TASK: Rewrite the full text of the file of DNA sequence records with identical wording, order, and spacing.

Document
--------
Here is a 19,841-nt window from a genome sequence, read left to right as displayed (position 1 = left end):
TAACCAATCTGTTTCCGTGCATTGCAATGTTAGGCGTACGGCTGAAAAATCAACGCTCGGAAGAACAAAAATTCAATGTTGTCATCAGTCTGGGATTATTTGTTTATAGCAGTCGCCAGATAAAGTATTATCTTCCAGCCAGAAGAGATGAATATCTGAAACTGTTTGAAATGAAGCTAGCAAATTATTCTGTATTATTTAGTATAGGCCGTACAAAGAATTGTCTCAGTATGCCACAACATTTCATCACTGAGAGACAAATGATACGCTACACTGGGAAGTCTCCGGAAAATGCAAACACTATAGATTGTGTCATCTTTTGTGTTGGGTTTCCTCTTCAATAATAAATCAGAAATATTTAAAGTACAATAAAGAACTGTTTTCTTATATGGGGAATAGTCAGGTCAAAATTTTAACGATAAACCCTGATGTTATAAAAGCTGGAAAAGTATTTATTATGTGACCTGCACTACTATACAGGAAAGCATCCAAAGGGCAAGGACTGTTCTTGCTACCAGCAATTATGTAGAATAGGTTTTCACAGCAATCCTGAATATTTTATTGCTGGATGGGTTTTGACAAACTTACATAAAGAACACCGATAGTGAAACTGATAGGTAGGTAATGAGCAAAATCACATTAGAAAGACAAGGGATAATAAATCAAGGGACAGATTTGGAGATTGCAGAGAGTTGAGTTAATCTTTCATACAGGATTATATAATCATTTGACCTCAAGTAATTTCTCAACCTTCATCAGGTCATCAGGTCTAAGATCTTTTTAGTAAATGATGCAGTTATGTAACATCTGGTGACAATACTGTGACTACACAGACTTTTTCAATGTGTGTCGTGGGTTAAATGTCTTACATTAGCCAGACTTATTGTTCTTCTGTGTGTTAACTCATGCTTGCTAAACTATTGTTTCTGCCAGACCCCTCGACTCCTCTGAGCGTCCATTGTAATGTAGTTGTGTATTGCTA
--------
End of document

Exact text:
Here is a 19,841-nt window from a genome sequence, read left to right as displayed (position 1 = left end):
TAACCAATCTGTTTCCGTGCATTGCAATGTTAGGCGTACGGCTGAAAAATCAACGCTCGGAAGAACAAAAATTCAATGTTGTCATCAGTCTGGGATTATTTGTTTATAGCAGTCGCCAGATAAAGTATTATCTTCCAGCCAGAAGAGATGAATATCTGAAACTGTTTGAAATGAAGCTAGCAAATTATTCTGTATTATTTAGTATAGGCCGTACAAAGAATTGTCTCAGTATGCCACAACATTTCATCACTGAGAGACAAATGATACGCTACACTGGGAAGTCTCCGGAAAATGCAAACACTATAGATTGTGTCATCTTTTGTGTTGGGTTTCCTCTTCAATAATAAATCAGAAATATTTAAAGTACAATAAAGAACTGTTTTCTTATATGGGGAATAGTCAGGTCAAAATTTTAACGATAAACCCTGATGTTATAAAAGCTGGAAAAGTATTTATTATGTGACCTGCACTACTATACAGGAAAGCATCCAAAGGGCAAGGACTGTTCTTGCTACCAGCAATTATGTAGAATAGGTTTTCACAGCAATCCTGAATATTTTATTGCTGGATGGGTTTTGACAAACTTACATAAAGAACACCGATAGTGAAACTGATAGGTAGGTAATGAGCAAAATCACATTAGAAAGACAAGGGATAATAAATCAAGGGACAGATTTGGAGATTGCAGAGAGTTGAGTTAATCTTTCATACAGGATTATATAATCATTTGACCTCAAGTAATTTCTCAACCTTCATCAGGTCATCAGGTCTAAGATCTTTTTAGTAAATGATGCAGTTATGTAACATCTGGTGACAATACTGTGACTACACAGACTTTTTCAATGTGTGTCGTGGGTTAAATGTCTTACATTAGCCAGACTTATTGTTCTTCTGTGTGTTAACTCATGCTTGCTAAACTATTGTTTCTGCCAGACCCCTCGACTCCTCTGAGCGTCCATTGTAATGTAGTTGTGTATTGCTA